You can also put styles at the top of the Web page. They go inside the head tags as a style element:

Below is the structure of how this works you should see a new HTML element style:

    body {
    p {

Open inline.html and save it as embedded.html.  Find the existing head tags and inside them (under the title line) put a new blank line.  Paste in the style element from above.

Save and view.  If you understood what you pasted (it will be explained soon) you should know at least partly why the page looks like it does but one thing might be unexpected so read on...

Cascading part 2

The reasons for the colours might not be clear.

  1. the rule in the embedded style sheet for the background colour does not take effect (because the inline one you created earlier overrides it)
  2. the attribute/value color:red in the embedded style sheet does take effect despite the in-line style for color in the body element (because the p rule is more specific than one applied to it's parent element the body)

It can be hard to remember those two principles but try:

  1. in-line styles will override embedded styles applied to the same element
  2. styles applied to contained elements override styles applied to the elements which contain them (like the paragraph inside the body)

Delete the in-lines styles from embedded.html completely (remove style=, the following double quotes and everything inside them.  Do that for the body element and the paragraphs.  Save and view and now you should see only the embedded styles.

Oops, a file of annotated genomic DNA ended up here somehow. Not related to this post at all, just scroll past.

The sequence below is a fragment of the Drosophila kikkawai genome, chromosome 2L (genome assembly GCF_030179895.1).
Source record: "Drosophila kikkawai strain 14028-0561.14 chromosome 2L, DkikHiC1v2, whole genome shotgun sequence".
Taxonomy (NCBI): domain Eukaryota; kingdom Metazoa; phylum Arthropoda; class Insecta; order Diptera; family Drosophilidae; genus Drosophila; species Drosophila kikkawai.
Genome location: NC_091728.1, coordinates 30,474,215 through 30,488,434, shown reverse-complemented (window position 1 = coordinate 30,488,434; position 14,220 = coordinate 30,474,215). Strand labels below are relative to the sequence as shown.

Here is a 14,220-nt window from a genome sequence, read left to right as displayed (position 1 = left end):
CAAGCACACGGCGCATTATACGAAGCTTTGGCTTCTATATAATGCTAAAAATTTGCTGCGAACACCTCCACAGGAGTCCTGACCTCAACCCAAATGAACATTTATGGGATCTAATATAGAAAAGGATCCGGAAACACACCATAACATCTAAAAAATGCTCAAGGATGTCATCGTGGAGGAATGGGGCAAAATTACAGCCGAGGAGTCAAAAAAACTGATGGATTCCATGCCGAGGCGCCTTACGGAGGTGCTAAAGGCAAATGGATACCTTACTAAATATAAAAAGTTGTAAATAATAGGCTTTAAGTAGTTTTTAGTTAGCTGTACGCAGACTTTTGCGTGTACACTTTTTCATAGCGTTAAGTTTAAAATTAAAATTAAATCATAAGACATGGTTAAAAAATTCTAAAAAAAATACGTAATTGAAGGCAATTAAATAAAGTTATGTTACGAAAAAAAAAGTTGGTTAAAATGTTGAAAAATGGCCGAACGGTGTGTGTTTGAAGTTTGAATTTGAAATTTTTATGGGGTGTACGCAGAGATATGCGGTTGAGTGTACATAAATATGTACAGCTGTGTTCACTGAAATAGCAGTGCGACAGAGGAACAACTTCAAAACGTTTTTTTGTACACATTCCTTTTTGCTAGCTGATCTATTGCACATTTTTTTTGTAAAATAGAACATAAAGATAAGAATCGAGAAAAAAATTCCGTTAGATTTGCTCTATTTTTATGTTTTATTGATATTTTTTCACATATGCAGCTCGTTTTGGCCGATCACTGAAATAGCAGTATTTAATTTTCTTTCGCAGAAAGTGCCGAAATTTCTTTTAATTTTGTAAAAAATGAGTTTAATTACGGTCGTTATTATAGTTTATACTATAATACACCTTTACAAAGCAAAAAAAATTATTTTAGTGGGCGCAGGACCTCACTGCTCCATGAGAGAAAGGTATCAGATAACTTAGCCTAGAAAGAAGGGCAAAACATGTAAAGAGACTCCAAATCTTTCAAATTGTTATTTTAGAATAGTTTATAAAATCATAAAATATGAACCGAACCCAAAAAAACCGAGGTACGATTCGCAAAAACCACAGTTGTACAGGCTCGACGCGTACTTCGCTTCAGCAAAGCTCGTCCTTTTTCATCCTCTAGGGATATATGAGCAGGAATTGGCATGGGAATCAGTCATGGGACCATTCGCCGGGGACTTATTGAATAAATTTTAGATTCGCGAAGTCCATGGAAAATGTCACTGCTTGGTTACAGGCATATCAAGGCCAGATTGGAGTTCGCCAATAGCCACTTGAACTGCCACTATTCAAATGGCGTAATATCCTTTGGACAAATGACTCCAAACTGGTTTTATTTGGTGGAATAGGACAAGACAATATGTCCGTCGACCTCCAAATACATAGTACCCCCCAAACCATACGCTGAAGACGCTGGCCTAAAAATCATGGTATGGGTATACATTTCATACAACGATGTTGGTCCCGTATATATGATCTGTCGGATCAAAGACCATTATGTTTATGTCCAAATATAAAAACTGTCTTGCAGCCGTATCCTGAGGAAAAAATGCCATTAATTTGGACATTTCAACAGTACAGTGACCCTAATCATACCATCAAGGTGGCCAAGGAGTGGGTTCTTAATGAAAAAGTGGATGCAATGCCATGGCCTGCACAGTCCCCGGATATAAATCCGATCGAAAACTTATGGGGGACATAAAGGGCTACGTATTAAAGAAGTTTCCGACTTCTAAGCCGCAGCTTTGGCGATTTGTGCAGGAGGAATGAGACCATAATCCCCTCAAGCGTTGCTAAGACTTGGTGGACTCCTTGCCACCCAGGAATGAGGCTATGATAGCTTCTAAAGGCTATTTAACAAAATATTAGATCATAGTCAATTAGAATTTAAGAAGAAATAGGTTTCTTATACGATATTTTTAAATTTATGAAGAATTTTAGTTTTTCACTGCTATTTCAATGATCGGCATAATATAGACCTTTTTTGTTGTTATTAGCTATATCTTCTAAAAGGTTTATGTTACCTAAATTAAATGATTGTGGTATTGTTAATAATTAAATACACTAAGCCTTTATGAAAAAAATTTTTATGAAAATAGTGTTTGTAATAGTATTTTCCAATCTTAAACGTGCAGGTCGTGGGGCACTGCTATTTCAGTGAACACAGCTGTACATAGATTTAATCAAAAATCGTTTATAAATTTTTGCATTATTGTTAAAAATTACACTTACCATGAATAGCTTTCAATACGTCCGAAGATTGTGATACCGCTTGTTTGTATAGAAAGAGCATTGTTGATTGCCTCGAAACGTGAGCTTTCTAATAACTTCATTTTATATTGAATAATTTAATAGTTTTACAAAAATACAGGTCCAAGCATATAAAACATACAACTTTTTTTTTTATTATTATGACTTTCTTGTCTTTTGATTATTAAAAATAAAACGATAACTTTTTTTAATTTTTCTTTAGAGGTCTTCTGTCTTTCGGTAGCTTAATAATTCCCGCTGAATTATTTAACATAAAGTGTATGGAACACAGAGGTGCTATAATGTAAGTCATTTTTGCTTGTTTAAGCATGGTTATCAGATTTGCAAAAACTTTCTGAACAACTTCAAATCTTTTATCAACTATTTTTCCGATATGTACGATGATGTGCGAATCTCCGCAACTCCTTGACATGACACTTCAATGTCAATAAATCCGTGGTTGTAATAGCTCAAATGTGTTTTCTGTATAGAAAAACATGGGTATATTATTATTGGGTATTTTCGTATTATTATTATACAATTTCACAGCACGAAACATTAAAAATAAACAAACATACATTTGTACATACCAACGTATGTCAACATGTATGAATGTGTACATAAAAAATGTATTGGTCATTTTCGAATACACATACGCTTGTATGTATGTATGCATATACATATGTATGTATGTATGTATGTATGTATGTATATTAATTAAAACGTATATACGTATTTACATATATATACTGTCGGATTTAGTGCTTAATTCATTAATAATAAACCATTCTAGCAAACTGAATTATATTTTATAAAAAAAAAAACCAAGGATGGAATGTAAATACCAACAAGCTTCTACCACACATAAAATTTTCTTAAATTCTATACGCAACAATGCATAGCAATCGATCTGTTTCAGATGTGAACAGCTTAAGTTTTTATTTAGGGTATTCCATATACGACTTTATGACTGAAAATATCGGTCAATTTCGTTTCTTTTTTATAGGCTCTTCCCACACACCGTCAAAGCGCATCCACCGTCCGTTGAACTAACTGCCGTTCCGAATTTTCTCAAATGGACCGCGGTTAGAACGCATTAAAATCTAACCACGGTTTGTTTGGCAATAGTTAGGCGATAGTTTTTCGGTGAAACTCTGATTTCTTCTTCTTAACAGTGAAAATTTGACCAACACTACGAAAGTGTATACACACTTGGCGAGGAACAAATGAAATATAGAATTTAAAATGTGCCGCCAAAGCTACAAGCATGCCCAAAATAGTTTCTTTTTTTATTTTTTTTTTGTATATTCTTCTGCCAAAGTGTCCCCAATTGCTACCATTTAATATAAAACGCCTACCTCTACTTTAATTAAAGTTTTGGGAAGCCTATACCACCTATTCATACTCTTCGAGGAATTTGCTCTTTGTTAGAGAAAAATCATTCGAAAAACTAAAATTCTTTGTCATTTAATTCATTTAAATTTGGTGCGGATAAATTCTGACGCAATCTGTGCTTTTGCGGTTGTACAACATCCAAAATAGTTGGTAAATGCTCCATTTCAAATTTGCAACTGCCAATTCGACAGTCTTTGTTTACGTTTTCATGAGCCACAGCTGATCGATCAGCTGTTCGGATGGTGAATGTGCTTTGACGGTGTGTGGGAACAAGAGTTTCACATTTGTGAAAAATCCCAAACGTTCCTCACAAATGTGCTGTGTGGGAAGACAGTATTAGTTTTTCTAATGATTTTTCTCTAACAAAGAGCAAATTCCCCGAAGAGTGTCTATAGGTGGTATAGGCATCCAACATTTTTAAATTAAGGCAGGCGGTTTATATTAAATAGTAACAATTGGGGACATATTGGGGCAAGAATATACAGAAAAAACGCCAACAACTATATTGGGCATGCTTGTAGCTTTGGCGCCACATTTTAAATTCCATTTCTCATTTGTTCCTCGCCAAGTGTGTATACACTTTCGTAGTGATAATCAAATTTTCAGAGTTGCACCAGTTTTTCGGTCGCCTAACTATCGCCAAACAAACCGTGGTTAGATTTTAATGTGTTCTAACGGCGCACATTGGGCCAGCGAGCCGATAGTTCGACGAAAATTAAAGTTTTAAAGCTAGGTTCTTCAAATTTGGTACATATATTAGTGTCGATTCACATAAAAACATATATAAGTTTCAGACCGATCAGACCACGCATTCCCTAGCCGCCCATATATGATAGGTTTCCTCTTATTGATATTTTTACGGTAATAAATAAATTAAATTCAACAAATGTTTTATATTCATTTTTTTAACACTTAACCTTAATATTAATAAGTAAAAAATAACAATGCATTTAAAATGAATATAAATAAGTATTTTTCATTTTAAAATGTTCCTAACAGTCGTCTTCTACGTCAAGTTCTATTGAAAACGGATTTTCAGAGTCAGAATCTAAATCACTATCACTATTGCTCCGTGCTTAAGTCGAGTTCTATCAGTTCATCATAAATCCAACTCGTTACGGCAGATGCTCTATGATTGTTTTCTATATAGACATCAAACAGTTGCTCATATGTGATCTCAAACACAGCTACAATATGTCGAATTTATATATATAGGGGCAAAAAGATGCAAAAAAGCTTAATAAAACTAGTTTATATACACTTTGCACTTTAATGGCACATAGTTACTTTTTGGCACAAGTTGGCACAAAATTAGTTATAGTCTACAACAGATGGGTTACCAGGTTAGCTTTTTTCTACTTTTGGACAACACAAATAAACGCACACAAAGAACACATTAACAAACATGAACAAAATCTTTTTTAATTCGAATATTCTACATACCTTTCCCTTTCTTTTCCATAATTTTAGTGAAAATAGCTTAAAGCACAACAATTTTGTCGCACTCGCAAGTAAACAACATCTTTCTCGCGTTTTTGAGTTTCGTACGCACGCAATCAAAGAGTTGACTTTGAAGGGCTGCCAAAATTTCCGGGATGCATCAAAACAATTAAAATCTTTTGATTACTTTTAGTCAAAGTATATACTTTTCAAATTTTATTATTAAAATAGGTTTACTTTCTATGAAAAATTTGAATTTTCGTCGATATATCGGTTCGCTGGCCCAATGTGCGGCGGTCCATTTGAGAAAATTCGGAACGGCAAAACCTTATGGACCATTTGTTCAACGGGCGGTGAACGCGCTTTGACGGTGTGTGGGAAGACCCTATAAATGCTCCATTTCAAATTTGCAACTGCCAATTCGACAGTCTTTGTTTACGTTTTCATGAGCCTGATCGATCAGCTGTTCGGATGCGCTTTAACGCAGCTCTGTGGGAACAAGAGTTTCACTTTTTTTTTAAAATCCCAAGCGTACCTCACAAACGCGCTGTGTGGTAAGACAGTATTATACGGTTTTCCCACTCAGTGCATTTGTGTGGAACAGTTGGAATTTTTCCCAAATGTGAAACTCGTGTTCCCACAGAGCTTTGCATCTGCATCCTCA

Rule sets, rules, attributes and values

This bit of the code is known as a CSS rule set (sometimes just referred to incorrectly as a rule):

p {

The rule set is the whole thing.  The rules are the two lines inside the curly brackets (braces) which change appearance.  The p is known as a selector (because it selects what will be styled - in this case all paragraphs).  color and background-color are attributes.  red and green are values which are applied to those attributes.  You could express the whole thing in a sentence which is an instruction to the browser:

Find all the paragraphs and set their colour to red and the background colour to green

Why use embedded styles?

The big advantage of these styles in the head is that they apply to all of the page content. In-line styles apply just to one tag so to style all paragraphs you would need to to put style attributes in every individual paragraph. Embedded styles apply to the whole page (but you still need to style each page separately).

Template part 2

Put a style element into your _template.html file so that you can add styles to it if you need to.  No need to have any rule sets in it as you can add those later but you might want one there to remind yourself of the structure (body would be the best choice of selector plus include the two braces and blank lines for adding rules).